Both eager of the Joys which seem'd to haste.
When the fair longing Maid a black Disease, *
Less kindly than th'expected Arms, did seize.
With hateful Stains her beauteous Face o'erspread;
What lovely found her living, left her dead.
She dy'd; and all with sypathizing Grief, }
Deplor'd her Fate, and wish'd, too late, Relief: }
And oh! in these her mourning Friend was chief. }
And here, upon the promis'd nuptial Day,
Her lifeless, yet still lovely, Body lay:
Preferring thus, before the kindest Breast,
Good Abraham's Bosom and eternal Rest.
Where now entranc'd in endless Joy she lies,
'Till all the Just from Sleeps of Death arise.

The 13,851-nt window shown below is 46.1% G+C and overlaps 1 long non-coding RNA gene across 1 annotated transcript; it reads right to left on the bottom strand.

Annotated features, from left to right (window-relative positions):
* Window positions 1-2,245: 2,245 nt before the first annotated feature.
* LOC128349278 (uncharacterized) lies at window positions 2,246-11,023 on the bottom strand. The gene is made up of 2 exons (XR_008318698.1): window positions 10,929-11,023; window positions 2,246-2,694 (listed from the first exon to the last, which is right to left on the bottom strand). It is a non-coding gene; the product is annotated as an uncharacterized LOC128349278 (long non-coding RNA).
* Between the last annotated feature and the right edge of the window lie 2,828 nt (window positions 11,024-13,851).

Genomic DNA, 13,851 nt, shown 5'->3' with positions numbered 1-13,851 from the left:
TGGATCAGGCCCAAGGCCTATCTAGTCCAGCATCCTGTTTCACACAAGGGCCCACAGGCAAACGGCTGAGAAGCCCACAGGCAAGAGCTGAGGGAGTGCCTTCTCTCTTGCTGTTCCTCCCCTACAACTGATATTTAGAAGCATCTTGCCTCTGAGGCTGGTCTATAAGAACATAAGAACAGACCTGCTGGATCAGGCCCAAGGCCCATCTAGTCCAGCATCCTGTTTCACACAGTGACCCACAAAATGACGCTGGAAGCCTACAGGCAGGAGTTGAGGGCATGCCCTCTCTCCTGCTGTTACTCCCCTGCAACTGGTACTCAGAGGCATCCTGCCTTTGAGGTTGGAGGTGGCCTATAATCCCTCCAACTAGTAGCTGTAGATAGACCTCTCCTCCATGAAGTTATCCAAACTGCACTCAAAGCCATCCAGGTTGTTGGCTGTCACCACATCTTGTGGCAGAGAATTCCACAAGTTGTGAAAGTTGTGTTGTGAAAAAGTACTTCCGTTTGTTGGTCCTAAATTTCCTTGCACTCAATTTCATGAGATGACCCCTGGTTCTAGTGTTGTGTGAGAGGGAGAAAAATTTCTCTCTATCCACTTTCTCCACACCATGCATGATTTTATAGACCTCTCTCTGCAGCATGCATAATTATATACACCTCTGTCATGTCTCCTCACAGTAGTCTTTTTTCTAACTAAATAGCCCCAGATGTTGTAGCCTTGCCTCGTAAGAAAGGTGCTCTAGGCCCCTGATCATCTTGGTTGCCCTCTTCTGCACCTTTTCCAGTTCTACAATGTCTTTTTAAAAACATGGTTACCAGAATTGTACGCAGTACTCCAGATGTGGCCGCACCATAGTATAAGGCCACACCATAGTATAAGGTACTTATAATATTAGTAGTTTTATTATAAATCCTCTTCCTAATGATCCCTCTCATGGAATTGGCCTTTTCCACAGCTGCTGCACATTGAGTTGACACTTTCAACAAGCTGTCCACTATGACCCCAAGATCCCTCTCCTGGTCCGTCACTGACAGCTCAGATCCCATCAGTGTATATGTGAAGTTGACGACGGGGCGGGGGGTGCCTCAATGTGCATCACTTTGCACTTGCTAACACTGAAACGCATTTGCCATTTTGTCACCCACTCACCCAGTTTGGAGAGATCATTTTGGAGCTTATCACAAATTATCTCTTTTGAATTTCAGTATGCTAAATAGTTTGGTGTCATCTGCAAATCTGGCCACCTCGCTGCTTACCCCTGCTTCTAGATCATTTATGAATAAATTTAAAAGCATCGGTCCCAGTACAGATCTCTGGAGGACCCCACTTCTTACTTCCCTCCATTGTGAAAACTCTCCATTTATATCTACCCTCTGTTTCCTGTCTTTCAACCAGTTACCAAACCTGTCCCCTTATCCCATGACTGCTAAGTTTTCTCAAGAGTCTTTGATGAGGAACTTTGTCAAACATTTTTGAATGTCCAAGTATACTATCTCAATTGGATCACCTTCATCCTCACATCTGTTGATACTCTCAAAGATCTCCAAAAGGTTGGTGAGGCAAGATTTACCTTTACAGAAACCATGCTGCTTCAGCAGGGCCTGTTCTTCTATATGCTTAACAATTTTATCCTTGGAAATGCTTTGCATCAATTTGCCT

Then only shall more beauteous Bodies shine,
More perfect Vertue thou shalt see than thine:
And Love more pure, and violent, and free,
Than thine to me, or mine has been to thee.
'Till then this Monument shall here remain,
Imperfect Shadow of the Giver's Pain.     
Thy Memory, blest Virgin, here shall live;     
And here his Love, who does but half survive.

*The Small Pox.

There is one Monument more in this Church; and that is of Mrs. Coburne, late Brewer in Bow, the Mother in Law of the beforementioned Alice. Who lately died, and, being the Daughter of a Cergyman, and sometime Minister of Bow, was a most noble Benefactor, leaving the Main of her Estate, which was large, to charitable religious Uses. Whose Gifts by her last Will, were to be set down particularly in the Inscription on her Monument, instead of a flattering Epitaph. Which Inscription is in these Words, as Mr. Hardisty, her worthy Executor, caused it to be transmitted to me.